[has] both anti-inflammatory and immuno-suppressant effects that may be more important than [its] antimicrobial effects”. It is therefore generally agreed that quinolones such as ciprofloxacin inhibit production of TNF-alpha, IL-6, IL-1, and PGE(2). One quinolone, perfloxacin, has even been able to induce remission in nephrotic syndrome. Quinolones are usually made up of a ring structure of 4 quinolinones. A quinolinone derivative called TA-270 has proved to be more effective than anti-asthmatic drugs in controlling asthma in guinea pigs by scavenging reactive oxygen species. Ciprofloxacin’s anti-inflammatory effect was shown to help mice with induced colitis, suggesting it may be used to treat IBD patients.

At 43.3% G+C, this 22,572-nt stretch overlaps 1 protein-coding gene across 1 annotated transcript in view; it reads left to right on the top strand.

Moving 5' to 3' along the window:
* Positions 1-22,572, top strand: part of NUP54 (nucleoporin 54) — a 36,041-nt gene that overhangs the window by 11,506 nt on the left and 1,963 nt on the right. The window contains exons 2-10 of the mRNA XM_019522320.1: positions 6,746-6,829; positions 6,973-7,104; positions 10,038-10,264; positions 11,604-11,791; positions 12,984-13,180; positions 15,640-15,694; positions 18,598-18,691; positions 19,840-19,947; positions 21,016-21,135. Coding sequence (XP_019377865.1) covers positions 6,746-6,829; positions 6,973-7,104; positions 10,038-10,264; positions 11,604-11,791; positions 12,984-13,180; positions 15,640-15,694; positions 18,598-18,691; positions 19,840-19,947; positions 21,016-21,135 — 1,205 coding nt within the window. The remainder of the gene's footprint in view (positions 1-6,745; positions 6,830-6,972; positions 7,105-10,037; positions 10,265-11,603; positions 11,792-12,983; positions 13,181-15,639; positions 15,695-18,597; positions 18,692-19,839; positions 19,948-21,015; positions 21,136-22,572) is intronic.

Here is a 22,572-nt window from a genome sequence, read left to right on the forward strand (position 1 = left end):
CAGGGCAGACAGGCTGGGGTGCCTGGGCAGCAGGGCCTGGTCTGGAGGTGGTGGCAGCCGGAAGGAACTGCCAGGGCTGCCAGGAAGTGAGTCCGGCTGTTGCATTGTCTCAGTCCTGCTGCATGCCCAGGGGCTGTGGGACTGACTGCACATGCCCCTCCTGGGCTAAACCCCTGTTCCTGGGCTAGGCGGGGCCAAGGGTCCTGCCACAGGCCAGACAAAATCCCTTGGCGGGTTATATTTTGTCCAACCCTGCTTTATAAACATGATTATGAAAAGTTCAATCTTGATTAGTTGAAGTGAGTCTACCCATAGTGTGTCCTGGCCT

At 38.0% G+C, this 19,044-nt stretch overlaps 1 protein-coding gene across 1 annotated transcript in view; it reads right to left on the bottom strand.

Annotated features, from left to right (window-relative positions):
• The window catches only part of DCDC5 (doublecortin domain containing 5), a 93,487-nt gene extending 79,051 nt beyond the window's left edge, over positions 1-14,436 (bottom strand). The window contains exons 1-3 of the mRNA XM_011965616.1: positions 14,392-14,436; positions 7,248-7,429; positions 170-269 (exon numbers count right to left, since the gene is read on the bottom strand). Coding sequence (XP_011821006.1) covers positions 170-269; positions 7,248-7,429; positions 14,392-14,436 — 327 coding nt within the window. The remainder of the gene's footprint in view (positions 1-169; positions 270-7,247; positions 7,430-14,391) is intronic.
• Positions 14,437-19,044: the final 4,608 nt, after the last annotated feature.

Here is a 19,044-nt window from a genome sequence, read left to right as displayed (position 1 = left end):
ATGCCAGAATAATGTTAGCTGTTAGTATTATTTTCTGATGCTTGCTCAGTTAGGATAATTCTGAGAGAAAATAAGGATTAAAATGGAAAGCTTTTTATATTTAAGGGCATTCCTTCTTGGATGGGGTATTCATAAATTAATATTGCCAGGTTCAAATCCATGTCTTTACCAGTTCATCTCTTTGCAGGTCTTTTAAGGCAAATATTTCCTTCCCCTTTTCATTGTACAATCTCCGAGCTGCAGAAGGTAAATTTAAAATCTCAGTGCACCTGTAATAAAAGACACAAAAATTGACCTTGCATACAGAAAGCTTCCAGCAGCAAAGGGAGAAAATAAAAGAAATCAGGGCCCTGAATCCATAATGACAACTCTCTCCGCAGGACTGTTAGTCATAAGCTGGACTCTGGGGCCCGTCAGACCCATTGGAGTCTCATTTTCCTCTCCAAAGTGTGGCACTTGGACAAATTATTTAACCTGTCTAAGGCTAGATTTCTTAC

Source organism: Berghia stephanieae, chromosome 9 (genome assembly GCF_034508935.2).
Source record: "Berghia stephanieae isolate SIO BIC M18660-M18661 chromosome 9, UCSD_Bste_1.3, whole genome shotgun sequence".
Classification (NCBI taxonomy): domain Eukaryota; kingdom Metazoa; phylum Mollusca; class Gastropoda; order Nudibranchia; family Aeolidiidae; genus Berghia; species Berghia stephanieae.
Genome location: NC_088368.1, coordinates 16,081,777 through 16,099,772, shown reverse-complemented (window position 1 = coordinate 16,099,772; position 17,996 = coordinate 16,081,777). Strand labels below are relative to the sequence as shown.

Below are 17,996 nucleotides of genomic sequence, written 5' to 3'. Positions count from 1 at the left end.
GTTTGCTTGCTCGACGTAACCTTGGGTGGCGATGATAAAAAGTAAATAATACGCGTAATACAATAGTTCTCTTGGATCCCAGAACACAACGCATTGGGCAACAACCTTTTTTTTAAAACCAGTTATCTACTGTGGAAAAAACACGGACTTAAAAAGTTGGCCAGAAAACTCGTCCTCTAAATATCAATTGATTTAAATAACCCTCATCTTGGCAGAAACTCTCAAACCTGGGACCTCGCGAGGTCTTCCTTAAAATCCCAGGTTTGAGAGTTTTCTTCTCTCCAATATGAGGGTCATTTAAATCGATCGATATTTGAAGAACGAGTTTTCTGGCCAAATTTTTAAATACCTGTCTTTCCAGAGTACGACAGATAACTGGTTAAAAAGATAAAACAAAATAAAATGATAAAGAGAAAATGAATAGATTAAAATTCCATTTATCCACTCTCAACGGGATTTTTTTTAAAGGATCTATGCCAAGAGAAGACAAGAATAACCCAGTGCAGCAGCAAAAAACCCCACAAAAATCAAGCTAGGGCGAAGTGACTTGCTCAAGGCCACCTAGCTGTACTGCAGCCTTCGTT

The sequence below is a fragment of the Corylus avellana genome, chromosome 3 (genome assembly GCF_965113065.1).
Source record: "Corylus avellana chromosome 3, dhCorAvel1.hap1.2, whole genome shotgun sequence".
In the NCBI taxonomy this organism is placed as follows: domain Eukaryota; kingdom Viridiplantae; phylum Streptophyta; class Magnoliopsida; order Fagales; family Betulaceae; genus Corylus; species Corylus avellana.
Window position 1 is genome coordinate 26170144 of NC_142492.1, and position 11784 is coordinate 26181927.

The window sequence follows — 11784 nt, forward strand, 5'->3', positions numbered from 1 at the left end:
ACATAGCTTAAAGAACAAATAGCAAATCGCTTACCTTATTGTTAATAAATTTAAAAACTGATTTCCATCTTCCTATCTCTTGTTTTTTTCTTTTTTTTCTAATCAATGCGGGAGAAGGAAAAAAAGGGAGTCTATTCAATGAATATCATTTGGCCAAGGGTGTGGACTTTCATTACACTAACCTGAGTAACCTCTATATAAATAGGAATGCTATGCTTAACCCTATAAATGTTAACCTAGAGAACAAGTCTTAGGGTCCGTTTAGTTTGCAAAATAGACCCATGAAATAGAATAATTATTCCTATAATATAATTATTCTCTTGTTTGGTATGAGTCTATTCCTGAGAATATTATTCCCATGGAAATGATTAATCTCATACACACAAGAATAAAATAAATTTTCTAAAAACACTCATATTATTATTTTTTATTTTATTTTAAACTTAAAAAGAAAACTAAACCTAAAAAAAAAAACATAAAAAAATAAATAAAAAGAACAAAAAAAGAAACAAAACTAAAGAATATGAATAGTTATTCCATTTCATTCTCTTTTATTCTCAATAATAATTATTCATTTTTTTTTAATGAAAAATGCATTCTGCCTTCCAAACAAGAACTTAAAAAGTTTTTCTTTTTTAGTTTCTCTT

Erythromycin may inhibit cytokine production too. A 2000 study confirms that macrolide antibiotics (roxithromycin, clarithromycin, erythromycin, and azithromycin [Zithromax]) prevent the production of proinflammatory mediators and cytokines. Macrolide antibiotics are now being considered for use in treating asthma. Clarithromycin is thought to be effective in chronic sinusitis by reducing gene expression of proinflammatory cytokines and adhesion molecules from nasal mucosa at the transcriptional factor level, thereby exerting an anti-inflammatory effect on nasal mucosa.
Amoxycillin (Imacillin) has been shown to decrease bowel inflammation in ulcerative colitis.
Bactrim (trimethoprim-sulfamethoxazole) has recently been shown useful in the treatment of autoimmune diseases, such as rheumatoid arthritis. Bactrim therapy also reduced the elevated levels of soluble IL-2 receptor and IL-6 in parallel in another inflammatory disease, Wegener’s granulomatosis.